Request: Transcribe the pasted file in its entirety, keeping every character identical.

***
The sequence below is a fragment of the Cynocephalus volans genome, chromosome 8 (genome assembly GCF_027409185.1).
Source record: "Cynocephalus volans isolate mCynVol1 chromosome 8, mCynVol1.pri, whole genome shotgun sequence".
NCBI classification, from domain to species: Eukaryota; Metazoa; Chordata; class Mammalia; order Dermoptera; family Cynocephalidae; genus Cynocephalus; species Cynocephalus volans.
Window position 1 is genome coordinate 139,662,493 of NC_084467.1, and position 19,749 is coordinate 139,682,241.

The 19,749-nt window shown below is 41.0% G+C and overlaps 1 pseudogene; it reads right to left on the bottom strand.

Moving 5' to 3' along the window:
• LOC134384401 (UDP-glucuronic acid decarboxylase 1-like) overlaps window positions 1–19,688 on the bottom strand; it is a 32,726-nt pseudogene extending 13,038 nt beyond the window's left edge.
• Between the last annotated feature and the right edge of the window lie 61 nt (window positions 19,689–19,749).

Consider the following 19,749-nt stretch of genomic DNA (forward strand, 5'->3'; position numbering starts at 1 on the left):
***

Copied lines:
The sequence below is a fragment of the Cynocephalus volans genome, chromosome 8 (genome assembly GCF_027409185.1).
Source record: "Cynocephalus volans isolate mCynVol1 chromosome 8, mCynVol1.pri, whole genome shotgun sequence".
NCBI classification, from domain to species: Eukaryota; Metazoa; Chordata; class Mammalia; order Dermoptera; family Cynocephalidae; genus Cynocephalus; species Cynocephalus volans.
Window position 1 is genome coordinate 139,662,493 of NC_084467.1, and position 19,749 is coordinate 139,682,241.

The 19,749-nt window shown below is 41.0% G+C and overlaps 1 pseudogene; it reads right to left on the bottom strand.

Moving 5' to 3' along the window:
• LOC134384401 (UDP-glucuronic acid decarboxylase 1-like) overlaps window positions 1–19,688 on the bottom strand; it is a 32,726-nt pseudogene extending 13,038 nt beyond the window's left edge.
• Between the last annotated feature and the right edge of the window lie 61 nt (window positions 19,689–19,749).

Consider the following 19,749-nt stretch of genomic DNA (forward strand, 5'->3'; position numbering starts at 1 on the left):